The ecology and evolution of the arbuscular mycorrhizal fungi
|THORUNN HELGASON a1 and ALASTAIR FITTER a2|
a1 Department of Biology, University of York, PO Box 373, York, YO10 5YW Tel: +44 (0) 1904 328614, Fax: +44 (0) 1904 328505. firstname.lastname@example.org
a2 Department of Biology, University of York, PO Box 373, York, YO10 5YW Tel: +44 (0) 1904 328614, Fax: +44 (0) 1904 328505. email@example.com
The Glomeromycota is the newest fungal phylum. These are the arbuscular mycorrhizal (AM) fungi that form symbioses with the majority of land plant species. Fossil and molecular evidence suggest this is an ancient symbiosis, that may have been instrumental in enabling plants to colonise terrestrial habitats. The AM fungi gain carbon from their plant host, and the primary benefit to plants is thought to be the acquisition of phosphate, a highly immobile ion in soil. However, they are thought to have many other ecological benefits. Host specificity has been considered to be low in this group, as most fungi in culture will colonise most plants, but recent evidence suggests that some AM fungi show a degree of specificity. We review the evidence revealing the genetic structure of this ancient group of fungi. Although a consensus has not yet been reached, we suggest that understanding the evolution and genetic structure of this enigmatic group may be the key to understanding how they function in ecosystems.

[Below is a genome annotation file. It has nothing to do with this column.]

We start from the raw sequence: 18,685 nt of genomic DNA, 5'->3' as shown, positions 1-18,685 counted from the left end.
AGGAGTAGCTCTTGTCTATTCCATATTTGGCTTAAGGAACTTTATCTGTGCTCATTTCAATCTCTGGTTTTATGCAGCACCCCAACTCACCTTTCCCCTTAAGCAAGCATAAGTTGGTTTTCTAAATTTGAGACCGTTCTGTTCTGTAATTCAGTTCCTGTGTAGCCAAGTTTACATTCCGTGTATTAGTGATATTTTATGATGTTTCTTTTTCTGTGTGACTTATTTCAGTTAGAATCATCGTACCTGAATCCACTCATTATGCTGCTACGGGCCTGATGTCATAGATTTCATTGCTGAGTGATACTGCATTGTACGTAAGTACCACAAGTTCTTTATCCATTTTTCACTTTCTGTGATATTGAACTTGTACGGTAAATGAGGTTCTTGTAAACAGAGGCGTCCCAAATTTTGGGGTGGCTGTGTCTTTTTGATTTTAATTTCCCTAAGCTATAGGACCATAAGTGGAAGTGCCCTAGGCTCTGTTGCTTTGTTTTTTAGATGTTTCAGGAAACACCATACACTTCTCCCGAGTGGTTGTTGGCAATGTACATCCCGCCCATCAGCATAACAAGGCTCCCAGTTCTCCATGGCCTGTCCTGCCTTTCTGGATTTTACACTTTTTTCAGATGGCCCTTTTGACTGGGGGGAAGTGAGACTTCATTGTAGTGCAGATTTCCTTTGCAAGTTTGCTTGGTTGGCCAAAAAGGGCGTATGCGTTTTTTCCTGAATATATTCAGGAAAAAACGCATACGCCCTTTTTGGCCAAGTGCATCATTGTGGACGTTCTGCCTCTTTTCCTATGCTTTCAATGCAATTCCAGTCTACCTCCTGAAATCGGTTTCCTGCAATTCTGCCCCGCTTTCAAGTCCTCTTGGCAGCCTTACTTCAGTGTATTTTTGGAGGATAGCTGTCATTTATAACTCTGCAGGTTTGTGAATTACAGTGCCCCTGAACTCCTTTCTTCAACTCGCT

Key Words: arbuscular mycorrhizas; Glomeromycota; evolution; genetic structure; ecology.